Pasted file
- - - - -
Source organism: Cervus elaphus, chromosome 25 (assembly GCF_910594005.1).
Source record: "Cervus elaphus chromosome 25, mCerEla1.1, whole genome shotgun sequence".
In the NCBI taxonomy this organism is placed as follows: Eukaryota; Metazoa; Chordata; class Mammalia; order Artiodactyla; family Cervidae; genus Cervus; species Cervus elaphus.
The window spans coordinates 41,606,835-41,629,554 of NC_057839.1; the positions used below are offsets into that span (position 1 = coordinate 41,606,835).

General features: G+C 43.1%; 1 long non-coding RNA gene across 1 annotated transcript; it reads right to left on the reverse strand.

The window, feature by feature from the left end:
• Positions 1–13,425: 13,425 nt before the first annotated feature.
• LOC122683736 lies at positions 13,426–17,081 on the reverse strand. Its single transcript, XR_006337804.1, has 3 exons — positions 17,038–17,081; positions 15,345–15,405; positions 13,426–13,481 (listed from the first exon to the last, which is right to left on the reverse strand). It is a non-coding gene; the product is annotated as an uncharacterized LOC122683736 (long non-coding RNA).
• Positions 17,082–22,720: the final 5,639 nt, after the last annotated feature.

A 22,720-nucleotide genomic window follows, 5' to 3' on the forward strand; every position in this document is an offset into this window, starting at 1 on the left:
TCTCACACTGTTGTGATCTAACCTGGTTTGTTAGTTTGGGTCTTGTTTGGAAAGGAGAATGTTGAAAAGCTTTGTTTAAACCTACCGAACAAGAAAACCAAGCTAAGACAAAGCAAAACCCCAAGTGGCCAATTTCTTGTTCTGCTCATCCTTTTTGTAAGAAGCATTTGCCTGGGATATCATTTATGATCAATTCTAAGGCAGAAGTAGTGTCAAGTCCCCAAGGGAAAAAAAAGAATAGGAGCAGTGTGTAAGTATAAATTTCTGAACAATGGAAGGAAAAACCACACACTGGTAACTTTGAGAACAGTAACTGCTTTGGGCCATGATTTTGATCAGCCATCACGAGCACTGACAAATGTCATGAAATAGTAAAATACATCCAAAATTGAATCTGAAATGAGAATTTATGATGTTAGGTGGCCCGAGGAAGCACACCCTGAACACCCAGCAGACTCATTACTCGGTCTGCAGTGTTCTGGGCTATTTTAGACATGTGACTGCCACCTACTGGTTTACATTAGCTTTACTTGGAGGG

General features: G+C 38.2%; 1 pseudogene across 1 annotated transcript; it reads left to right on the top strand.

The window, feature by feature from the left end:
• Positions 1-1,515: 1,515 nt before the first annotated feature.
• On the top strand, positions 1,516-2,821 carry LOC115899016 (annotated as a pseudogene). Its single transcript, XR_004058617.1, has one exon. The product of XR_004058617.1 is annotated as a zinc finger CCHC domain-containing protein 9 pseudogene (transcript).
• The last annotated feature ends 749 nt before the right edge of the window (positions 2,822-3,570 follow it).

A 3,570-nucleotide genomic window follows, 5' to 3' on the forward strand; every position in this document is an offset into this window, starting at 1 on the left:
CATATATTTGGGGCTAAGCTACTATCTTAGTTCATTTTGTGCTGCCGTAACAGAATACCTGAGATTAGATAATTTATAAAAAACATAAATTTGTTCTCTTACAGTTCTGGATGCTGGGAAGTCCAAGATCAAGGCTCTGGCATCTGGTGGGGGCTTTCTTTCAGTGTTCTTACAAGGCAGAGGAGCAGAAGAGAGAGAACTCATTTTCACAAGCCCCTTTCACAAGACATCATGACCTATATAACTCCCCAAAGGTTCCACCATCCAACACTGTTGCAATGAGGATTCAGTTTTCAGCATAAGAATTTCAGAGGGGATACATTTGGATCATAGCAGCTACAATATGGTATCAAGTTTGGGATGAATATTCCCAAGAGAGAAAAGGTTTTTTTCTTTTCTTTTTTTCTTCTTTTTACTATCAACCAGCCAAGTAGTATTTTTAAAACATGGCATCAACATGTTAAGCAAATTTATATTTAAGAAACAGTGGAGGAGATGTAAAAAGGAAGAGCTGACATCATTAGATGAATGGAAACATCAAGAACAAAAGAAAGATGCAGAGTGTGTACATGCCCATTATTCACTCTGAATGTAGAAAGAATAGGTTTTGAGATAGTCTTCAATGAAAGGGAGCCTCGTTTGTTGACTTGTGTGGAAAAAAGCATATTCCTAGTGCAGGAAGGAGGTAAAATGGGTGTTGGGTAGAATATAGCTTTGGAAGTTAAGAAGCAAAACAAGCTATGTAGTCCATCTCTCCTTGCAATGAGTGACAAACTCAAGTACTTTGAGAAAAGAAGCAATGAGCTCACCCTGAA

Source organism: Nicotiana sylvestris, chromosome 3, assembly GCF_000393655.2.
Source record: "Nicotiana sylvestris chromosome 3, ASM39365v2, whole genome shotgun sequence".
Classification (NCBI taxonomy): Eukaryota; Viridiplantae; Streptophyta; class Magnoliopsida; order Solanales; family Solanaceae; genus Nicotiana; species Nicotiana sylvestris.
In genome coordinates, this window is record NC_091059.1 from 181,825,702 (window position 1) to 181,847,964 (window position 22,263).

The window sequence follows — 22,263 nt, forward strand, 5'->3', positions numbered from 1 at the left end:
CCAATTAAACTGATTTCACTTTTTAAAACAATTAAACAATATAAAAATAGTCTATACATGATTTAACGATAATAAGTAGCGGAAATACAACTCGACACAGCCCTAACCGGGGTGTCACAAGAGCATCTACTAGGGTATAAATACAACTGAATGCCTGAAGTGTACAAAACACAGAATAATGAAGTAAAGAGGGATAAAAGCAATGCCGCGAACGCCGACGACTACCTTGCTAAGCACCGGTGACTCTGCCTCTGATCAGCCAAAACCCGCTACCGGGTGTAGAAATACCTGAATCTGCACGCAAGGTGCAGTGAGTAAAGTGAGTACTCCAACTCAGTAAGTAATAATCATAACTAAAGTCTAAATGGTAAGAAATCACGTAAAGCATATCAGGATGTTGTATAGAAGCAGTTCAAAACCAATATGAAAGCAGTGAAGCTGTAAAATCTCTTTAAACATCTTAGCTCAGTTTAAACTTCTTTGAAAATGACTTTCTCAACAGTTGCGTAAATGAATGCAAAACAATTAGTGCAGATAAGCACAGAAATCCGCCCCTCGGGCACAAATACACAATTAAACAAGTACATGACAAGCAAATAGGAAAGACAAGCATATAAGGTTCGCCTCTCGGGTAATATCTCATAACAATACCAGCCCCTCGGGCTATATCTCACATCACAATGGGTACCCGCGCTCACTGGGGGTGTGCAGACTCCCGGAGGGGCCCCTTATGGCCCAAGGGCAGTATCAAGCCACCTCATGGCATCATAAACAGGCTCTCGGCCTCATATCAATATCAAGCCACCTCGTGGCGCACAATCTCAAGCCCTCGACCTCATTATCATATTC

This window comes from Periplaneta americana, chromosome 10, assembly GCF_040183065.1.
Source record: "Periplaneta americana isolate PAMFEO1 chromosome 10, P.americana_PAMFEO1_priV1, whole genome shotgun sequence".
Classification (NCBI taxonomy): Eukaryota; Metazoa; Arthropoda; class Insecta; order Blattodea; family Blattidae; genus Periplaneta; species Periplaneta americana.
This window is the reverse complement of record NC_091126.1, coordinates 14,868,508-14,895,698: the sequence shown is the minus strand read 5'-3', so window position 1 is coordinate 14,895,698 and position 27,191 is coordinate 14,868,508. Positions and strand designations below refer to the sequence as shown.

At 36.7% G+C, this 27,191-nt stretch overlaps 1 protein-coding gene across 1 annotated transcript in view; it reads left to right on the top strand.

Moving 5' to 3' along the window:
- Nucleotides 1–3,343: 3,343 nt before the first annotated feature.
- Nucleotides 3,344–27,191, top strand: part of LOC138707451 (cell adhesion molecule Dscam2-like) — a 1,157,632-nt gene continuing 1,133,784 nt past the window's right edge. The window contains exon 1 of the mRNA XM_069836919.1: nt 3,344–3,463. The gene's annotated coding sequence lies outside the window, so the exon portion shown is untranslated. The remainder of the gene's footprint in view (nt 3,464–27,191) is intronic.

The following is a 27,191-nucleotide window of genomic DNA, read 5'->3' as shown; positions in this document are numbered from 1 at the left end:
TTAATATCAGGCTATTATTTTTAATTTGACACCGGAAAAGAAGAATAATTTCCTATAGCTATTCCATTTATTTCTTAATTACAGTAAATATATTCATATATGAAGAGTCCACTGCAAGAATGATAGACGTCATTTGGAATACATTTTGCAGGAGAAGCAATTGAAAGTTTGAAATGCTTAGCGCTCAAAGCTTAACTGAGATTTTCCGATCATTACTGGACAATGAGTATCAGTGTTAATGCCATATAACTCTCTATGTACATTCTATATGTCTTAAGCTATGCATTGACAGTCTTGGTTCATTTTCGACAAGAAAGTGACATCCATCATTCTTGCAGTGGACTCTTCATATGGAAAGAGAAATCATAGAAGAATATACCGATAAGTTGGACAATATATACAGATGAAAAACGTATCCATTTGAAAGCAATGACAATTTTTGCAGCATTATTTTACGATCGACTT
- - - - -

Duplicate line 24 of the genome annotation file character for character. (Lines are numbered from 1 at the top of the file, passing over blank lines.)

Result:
CCAATTAAACTGATTTCACTTTTTAAAACAATTAAACAATATAAAAATAGTCTATACATGATTTAACGATAATAAGTAGCGGAAATACAACTCGACACAGCCCTAACCGGGGTGTCACAAGAGCATCTACTAGGGTATAAATACAACTGAATGCCTGAAGTGTACAAAACACAGAATAATGAAGTAAAGAGGGATAAAAGCAATGCCGCGAACGCCGACGACTACCTTGCTAAGCACCGGTGACTCTGCCTCTGATCAGCCAAAACCCGCTACCGGGTGTAGAAATACCTGAATCTGCACGCAAGGTGCAGTGAGTAAAGTGAGTACTCCAACTCAGTAAGTAATAATCATAACTAAAGTCTAAATGGTAAGAAATCACGTAAAGCATATCAGGATGTTGTATAGAAGCAGTTCAAAACCAATATGAAAGCAGTGAAGCTGTAAAATCTCTTTAAACATCTTAGCTCAGTTTAAACTTCTTTGAAAATGACTTTCTCAACAGTTGCGTAAATGAATGCAAAACAATTAGTGCAGATAAGCACAGAAATCCGCCCCTCGGGCACAAATACACAATTAAACAAGTACATGACAAGCAAATAGGAAAGACAAGCATATAAGGTTCGCCTCTCGGGTAATATCTCATAACAATACCAGCCCCTCGGGCTATATCTCACATCACAATGGGTACCCGCGCTCACTGGGGGTGTGCAGACTCCCGGAGGGGCCCCTTATGGCCCAAGGGCAGTATCAAGCCACCTCATGGCATCATAAACAGGCTCTCGGCCTCATATCAATATCAAGCCACCTCGTGGCGCACAATCTCAAGCCCTCGACCTCATTATCATATTC